The Linux people aren't that happy about it but the experience with graphics cards has led to acceptance of this.
Linus is on record as saying all drivers should trigger a full on GPL cascade - that all drivers, and any* other code that runs in kernel mode is part of the kernel ( which is true from a support/accountability perspective ).
*or something...
But graphics card makers have set the standards and practices. The OSS folk made their peace with the Philistines.
The problem then becomes - you may hear from corporate counsel that the drivers for your FPGA may be a GPL liability.
It's a bit more unsettling that say, an Allwinner A20 requires a blob. My understanding is that this is an extension of the same principle but because those SOICs are not available with seperable graphics cards,
The generation that remembers what happens when all hardware is proprietary is going into the sunset. And phone makers re at least attempting to exploit this. Pure IP ploys rarely work out, however.
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Les Cargill
Reply to
Les Cargill
Which of these bits are not fully documented (by "not fully" I mean as fully as digital logic is ever documented). I know the GPU is proprietary and only supported by an closed source binary module.
I find it hard to believe the cache and memory controller are not fully documented for example. Is the USB core only supported with a binary core? How about the clock generator? You are saying there is source code, but no documentation?
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Rick
Reply to
rickman
[On the undocumented parts of the Raspberry Pi]
All of them.
You can find it hard to believe if you like. To repeat myself, in the USB case the driver is open source but documentation of the hardware is not. In the SDHCI case the core is based on a standard but the documentation for the specific IP core is not available.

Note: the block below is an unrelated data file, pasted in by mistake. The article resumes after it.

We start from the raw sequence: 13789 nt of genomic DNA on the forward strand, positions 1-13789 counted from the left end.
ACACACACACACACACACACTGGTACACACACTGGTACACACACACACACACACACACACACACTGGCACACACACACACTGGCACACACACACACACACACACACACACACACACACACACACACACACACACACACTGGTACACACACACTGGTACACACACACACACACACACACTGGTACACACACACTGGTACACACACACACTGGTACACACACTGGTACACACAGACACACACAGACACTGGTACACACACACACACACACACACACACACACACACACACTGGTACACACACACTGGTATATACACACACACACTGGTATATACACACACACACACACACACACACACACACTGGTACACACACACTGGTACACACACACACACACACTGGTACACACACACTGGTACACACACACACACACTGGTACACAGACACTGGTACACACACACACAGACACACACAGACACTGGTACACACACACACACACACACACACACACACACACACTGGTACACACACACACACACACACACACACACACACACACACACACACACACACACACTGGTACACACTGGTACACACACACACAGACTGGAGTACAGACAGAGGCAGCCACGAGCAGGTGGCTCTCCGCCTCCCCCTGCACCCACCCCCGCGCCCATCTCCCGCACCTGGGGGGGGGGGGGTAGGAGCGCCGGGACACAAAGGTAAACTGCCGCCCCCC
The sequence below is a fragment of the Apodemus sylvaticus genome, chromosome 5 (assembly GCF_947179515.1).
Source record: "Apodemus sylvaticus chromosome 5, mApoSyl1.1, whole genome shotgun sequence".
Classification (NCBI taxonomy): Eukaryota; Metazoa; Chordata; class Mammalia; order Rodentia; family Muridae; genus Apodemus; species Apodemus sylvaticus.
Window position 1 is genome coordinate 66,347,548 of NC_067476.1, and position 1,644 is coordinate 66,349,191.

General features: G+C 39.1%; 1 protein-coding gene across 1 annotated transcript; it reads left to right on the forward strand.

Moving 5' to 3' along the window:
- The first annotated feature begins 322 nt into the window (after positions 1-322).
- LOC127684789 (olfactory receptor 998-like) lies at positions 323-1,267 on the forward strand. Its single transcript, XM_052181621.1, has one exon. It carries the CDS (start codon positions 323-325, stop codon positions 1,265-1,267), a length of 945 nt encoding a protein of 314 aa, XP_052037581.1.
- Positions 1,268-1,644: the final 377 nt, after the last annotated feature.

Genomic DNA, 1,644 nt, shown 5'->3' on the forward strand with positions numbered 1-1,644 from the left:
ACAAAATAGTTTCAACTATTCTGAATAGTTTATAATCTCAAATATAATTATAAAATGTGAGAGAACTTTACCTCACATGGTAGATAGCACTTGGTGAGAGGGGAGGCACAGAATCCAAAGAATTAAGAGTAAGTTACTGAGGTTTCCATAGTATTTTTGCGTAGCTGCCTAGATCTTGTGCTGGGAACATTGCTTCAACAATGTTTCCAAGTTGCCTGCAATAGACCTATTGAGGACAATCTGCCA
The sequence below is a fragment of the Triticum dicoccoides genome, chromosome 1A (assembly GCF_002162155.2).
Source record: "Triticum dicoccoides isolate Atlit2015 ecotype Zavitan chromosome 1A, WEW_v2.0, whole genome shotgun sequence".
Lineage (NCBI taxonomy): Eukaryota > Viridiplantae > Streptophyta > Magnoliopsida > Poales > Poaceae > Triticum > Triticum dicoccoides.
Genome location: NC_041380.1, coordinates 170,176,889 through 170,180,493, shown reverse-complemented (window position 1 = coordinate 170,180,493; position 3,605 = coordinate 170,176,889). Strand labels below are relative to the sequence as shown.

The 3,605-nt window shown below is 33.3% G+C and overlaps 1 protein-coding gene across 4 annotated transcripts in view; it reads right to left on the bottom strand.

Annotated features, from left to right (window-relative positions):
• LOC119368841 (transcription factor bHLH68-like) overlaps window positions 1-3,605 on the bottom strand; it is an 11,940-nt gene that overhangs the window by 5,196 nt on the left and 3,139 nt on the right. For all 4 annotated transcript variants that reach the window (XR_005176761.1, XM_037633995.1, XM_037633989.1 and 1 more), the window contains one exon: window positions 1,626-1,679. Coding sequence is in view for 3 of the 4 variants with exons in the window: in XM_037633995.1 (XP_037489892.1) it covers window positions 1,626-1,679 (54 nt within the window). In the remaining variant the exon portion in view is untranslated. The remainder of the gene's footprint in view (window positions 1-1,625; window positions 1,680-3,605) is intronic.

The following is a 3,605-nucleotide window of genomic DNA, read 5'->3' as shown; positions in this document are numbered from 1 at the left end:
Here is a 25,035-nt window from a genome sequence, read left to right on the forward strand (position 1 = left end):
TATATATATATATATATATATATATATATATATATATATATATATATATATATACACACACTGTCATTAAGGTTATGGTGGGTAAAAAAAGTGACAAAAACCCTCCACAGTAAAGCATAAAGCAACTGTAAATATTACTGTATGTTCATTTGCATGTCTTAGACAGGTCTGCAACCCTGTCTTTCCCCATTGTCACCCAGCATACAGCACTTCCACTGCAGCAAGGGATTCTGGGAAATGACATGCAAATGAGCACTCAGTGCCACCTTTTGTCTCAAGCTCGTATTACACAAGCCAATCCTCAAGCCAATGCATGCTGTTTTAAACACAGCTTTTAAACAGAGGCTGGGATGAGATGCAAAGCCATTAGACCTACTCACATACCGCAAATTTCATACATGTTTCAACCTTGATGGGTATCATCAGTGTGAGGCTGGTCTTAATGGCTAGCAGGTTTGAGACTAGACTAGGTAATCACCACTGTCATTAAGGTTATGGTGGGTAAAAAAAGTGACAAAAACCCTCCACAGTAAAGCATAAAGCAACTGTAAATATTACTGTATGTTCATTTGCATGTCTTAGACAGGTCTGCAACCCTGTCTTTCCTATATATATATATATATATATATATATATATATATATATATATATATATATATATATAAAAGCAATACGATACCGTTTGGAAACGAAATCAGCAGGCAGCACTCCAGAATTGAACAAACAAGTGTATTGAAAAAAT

All the rest are controlled by the GPU with the ARM sending commands via the 'mailbox' interface: ie there is a software API, there is no hardware documentation.
Look for them in:
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or
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- you won't find them.
Theo
Reply to
Theo Markettos
B
In
the
Another example is the Texas Instruments AM3352 processor. That part has a freely available ~5000 page technical reference manual that lists all of t he myriad registers for all of the various subsystems (such as the two USB cores) as well as the bit fields within the registers, but many of those fi elds are totally undefined as to their function. TI supplies an RTOS as we ll as Linux for the device. Unless you reverse engineer to create your own documentation, using the OS is the only way to use that device.
Unfortunately, I don't think undocumented hardware that is only supported a t the software device driver level is that uncommon. Obviously 'someone' w ould have to have the hardware documentation in order to write the device d river(s), but that can be taken care of without divulging the documentation outside of the company's control by writing and owning the device driver c ode or contracting out the work only under NDA.
Kevin Jennings
Reply to
KJ
I was talking about this because of the rPi and the controversy around the lack of source for the GPU. I thought that was the only binary code in the Linux package. Theo is saying that even though there are source codes for various other pieces of the chip, the pieces are not actually documented. That surprises me. But it's not the first time I've been surprised. :)
BTW, I apologize to Theo if I sounded a bit stiff about this. I just don't like to fully believe something if there is doubt. But now that I have heard this from several people, I guess I should believe it.
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Rick
Reply to
rickman
Not so long ago there was a much-ballyhoo'd "release" of GPU documentation and a "contest" to use the GPU. The implication seemed to be that we'd see a GPU-accelerated X server in the not-too-distant future.
Was that entirely of smoke and mirrors?
Thanks for reading,
bob prohaska
Reply to
bob prohaska